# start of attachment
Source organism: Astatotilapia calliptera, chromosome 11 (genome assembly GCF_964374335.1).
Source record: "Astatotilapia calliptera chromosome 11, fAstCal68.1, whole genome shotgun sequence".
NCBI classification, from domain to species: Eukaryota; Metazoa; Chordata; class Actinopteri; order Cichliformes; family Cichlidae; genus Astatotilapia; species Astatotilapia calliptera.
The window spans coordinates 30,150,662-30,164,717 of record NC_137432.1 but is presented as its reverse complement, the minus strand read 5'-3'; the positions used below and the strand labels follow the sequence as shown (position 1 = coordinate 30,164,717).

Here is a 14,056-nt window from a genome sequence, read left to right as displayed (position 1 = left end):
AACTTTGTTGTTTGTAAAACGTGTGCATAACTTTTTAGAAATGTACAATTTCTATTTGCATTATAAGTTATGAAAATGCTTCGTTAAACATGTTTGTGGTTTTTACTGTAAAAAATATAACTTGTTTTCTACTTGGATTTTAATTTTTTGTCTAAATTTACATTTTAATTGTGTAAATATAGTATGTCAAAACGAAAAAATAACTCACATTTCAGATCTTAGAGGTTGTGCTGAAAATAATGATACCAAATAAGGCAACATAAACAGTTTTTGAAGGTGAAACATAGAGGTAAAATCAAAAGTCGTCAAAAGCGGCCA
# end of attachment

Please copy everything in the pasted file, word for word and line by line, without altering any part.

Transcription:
Source organism: Astatotilapia calliptera, chromosome 11 (genome assembly GCF_964374335.1).
Source record: "Astatotilapia calliptera chromosome 11, fAstCal68.1, whole genome shotgun sequence".
NCBI classification, from domain to species: Eukaryota; Metazoa; Chordata; class Actinopteri; order Cichliformes; family Cichlidae; genus Astatotilapia; species Astatotilapia calliptera.
The window spans coordinates 30,150,662-30,164,717 of record NC_137432.1 but is presented as its reverse complement, the minus strand read 5'-3'; the positions used below and the strand labels follow the sequence as shown (position 1 = coordinate 30,164,717).

Here is a 14,056-nt window from a genome sequence, read left to right as displayed (position 1 = left end):
AACTTTGTTGTTTGTAAAACGTGTGCATAACTTTTTAGAAATGTACAATTTCTATTTGCATTATAAGTTATGAAAATGCTTCGTTAAACATGTTTGTGGTTTTTACTGTAAAAAATATAACTTGTTTTCTACTTGGATTTTAATTTTTTGTCTAAATTTACATTTTAATTGTGTAAATATAGTATGTCAAAACGAAAAAATAACTCACATTTCAGATCTTAGAGGTTGTGCTGAAAATAATGATACCAAATAAGGCAACATAAACAGTTTTTGAAGGTGAAACATAGAGGTAAAATCAAAAGTCGTCAAAAGCGGCCA